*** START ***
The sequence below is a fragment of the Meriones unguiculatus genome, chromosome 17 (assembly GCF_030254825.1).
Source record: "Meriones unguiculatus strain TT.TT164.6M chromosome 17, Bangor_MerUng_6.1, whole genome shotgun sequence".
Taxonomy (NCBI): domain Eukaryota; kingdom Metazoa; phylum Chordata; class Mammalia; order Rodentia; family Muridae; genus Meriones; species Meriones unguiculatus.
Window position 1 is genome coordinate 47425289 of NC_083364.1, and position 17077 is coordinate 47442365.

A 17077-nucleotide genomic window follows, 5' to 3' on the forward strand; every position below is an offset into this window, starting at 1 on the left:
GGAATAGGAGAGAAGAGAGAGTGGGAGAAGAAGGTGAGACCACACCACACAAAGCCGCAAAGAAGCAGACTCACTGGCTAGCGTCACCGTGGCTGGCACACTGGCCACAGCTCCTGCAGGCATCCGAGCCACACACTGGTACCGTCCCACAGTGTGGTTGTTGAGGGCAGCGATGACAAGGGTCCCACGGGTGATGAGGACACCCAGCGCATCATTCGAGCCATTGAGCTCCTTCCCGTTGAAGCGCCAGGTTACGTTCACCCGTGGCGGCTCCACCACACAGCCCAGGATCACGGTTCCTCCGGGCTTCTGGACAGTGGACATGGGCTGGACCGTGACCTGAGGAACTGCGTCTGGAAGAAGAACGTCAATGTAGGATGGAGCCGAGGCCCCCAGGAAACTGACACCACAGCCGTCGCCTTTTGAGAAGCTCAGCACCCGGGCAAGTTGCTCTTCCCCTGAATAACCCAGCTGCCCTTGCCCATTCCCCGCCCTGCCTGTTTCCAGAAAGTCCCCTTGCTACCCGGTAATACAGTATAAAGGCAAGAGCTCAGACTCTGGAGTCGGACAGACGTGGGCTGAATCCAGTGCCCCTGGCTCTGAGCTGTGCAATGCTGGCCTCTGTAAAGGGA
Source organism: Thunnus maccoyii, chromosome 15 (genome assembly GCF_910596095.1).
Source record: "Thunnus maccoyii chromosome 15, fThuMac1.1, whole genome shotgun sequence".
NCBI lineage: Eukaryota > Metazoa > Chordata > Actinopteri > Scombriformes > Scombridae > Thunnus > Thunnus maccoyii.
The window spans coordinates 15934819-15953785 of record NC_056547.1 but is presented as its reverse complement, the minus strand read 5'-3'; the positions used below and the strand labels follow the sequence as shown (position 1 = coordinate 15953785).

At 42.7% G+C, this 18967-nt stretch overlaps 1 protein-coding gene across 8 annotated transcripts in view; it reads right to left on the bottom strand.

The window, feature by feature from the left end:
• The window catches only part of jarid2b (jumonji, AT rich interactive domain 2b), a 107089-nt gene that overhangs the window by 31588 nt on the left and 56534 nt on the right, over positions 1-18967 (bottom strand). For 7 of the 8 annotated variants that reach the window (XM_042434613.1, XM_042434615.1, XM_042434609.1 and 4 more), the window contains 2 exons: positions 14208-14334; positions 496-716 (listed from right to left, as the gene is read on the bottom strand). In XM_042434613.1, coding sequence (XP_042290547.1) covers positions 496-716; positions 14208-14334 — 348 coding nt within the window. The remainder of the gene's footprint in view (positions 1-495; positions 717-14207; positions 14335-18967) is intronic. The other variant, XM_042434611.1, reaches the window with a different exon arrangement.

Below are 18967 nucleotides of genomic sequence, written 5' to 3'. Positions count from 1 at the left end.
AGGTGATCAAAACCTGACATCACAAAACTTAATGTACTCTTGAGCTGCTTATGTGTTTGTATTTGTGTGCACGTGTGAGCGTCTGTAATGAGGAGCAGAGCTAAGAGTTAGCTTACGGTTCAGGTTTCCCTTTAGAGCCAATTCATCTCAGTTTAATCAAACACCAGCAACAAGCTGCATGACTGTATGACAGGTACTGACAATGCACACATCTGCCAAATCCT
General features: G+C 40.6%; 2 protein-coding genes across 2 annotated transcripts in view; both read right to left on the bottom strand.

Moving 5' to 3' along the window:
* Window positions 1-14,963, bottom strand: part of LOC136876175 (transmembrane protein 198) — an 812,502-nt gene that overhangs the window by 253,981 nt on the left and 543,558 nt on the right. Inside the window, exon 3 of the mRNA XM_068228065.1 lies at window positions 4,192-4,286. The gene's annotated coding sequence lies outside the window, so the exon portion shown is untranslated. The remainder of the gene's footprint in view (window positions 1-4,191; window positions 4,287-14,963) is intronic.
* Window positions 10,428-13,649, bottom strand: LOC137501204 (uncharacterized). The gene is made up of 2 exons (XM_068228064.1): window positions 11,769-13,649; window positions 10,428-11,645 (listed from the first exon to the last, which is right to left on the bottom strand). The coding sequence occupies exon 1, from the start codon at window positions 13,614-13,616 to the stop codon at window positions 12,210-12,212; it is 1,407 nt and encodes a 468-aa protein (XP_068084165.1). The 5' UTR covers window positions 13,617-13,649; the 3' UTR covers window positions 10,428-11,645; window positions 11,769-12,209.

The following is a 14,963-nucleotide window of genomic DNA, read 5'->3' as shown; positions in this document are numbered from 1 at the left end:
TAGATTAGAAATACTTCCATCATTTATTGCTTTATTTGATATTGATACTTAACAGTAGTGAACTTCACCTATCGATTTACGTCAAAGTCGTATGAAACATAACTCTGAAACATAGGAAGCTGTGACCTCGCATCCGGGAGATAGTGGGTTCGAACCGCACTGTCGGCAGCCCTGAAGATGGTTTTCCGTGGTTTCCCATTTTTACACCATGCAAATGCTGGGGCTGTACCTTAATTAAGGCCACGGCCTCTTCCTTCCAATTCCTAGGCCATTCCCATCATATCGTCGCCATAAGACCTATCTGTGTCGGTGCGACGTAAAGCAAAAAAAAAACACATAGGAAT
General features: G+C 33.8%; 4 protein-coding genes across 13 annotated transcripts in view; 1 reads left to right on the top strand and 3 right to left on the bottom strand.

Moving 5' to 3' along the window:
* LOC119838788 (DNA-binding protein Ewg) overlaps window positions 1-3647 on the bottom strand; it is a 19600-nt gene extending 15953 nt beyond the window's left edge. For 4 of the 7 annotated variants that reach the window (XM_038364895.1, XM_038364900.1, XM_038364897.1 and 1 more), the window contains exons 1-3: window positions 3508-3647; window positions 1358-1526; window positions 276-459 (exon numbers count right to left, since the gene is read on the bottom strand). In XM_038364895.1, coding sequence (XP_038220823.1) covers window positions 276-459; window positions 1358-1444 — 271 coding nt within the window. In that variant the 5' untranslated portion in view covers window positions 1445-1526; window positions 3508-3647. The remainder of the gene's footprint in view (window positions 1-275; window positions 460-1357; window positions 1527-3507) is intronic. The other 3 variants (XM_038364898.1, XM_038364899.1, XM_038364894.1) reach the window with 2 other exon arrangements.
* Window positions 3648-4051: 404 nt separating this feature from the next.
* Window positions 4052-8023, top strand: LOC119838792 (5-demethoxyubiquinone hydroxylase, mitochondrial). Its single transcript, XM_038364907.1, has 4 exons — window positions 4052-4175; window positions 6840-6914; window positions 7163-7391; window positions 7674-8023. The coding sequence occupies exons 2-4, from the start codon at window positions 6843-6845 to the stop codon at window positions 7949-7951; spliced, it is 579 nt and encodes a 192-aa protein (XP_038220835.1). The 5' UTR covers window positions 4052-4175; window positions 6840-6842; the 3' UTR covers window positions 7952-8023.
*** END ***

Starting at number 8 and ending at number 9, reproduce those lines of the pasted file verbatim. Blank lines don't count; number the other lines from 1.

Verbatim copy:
Source record: "Thunnus maccoyii chromosome 15, fThuMac1.1, whole genome shotgun sequence".
NCBI lineage: Eukaryota > Metazoa > Chordata > Actinopteri > Scombriformes > Scombridae > Thunnus > Thunnus maccoyii.